In late nineteenth-century America, a new type of book became commonplace in millions of homes across the country. Volumes sporting such titles as "The Way to Win" and "Onward to Fame and Fortune" promised to show young men how to succeed in life. But despite their upbeat titles, success manuals offered neither practical business advice nor a simple celebration of the American Dream. Instead, as Judy Hilkey reveals, they presented a dire picture of an uncertain new age, portraying life in the newly industrialized nation as a brutal struggle for survival, but arguing that adherence to old-fashioned virtues enabled any determined man to succeed.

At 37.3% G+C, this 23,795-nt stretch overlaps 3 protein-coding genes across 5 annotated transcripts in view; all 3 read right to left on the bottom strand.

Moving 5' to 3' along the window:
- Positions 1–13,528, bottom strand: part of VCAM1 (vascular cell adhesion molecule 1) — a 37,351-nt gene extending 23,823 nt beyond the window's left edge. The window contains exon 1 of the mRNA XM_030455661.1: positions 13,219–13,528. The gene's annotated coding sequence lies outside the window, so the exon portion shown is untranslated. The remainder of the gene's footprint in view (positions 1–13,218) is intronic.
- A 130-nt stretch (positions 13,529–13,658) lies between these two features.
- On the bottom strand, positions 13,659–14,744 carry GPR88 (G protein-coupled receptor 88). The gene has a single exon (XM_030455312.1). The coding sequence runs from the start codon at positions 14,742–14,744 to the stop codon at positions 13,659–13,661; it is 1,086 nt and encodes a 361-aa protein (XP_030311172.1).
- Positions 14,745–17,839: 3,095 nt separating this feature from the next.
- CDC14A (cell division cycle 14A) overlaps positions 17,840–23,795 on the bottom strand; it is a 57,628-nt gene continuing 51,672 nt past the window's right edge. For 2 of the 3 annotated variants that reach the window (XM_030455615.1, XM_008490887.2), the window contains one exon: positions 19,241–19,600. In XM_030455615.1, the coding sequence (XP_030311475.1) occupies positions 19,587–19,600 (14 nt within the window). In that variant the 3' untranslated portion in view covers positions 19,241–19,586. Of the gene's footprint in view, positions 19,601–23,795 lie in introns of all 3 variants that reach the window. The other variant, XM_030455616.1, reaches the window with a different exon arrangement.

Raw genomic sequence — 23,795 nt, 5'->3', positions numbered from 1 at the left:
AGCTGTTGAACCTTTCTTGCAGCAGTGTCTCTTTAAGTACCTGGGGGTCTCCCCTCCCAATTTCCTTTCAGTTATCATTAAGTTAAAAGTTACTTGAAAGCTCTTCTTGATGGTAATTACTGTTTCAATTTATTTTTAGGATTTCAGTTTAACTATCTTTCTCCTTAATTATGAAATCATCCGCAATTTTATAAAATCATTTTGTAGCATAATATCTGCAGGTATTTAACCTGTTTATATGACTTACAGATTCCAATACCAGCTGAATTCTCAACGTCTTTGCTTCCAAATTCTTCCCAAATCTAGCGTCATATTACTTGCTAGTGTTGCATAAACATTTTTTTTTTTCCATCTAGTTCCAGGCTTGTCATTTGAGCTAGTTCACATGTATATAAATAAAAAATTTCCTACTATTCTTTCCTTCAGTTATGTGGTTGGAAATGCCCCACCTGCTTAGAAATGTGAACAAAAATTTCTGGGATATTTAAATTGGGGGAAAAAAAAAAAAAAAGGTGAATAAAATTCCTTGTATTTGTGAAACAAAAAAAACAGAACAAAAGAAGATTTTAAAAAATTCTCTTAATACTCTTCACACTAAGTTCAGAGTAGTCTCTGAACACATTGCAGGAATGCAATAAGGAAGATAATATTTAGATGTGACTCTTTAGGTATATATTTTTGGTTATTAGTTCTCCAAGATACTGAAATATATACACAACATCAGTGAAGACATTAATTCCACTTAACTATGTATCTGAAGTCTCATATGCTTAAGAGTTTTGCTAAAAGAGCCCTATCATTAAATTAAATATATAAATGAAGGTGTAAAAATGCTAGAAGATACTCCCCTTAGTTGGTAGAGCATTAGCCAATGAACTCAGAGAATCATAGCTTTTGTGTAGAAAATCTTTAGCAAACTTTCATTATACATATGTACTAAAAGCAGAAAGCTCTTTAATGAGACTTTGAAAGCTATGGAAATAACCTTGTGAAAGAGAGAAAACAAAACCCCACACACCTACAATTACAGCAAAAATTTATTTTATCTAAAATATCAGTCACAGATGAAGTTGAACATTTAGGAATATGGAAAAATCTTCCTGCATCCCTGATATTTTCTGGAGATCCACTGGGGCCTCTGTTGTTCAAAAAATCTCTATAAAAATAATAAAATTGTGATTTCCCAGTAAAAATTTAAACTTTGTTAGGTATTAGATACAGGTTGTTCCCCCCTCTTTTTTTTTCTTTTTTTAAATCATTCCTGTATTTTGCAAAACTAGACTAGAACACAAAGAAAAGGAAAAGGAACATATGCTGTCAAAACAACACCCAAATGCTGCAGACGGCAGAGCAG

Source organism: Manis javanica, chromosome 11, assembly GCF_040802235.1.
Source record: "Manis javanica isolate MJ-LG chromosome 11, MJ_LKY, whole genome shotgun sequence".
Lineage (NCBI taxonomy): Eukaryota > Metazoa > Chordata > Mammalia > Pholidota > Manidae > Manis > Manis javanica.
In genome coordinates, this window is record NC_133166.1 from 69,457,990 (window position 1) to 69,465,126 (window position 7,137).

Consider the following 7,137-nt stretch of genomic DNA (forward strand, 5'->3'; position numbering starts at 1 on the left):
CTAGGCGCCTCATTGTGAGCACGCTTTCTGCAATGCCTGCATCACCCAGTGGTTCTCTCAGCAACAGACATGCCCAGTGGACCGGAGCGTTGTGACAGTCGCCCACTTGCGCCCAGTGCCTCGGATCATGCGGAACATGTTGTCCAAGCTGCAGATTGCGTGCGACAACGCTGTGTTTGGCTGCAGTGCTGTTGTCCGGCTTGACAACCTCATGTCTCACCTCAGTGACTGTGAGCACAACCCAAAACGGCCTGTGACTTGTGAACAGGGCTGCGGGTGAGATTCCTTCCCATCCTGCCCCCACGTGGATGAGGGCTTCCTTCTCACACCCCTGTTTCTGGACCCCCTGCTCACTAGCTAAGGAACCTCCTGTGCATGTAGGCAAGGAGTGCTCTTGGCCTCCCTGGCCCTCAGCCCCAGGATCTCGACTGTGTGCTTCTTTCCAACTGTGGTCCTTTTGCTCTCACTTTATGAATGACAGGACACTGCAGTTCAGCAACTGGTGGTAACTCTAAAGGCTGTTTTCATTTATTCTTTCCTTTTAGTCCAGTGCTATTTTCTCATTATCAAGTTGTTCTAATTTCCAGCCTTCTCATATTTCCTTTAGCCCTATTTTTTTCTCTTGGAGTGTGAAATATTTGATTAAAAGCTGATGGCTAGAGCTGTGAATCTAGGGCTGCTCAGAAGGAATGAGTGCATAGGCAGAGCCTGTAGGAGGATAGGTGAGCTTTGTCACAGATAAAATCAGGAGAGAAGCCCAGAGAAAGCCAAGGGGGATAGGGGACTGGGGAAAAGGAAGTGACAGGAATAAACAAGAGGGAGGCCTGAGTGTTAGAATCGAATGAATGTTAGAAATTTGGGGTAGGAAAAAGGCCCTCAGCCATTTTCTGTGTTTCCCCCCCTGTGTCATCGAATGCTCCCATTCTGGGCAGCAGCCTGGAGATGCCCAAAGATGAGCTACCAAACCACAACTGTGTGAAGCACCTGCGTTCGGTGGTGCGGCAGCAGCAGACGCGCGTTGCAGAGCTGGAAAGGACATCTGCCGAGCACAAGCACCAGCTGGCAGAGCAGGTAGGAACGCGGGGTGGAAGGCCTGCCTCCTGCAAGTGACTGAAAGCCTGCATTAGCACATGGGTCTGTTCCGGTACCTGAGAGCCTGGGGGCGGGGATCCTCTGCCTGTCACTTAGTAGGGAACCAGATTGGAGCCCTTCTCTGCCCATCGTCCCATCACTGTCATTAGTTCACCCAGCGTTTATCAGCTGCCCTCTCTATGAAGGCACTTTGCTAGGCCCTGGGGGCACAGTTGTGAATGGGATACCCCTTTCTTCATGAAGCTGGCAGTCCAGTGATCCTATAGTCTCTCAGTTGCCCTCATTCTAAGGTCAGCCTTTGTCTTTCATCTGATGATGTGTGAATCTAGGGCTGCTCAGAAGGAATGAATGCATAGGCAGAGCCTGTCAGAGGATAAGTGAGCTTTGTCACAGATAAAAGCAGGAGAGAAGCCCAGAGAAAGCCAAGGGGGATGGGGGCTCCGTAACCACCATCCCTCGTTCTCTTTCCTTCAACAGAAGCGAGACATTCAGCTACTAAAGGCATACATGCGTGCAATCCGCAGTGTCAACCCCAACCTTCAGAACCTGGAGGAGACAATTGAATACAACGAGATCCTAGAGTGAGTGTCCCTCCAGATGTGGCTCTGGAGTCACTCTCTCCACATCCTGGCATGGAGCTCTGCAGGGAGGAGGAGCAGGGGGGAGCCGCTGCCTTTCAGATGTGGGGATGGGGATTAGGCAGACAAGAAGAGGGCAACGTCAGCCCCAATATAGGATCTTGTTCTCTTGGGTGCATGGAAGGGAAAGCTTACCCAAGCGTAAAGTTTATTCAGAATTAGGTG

Hilkey offers a cultural history of success manuals and the industry that produced and marketed them. She examines the books' appearance, iconography, and intended audience--primarily native-born, rural and small-town men of modest means and education--and explores the genre's use of gendered language to equate manhood with success, femininity with failure. Ultimately, argues Hilkey, by articulating a worldview that helped legitimate the new social order to those most threatened by it, success manuals urged readers to accommodate themselves to the demands of life in the industrial age.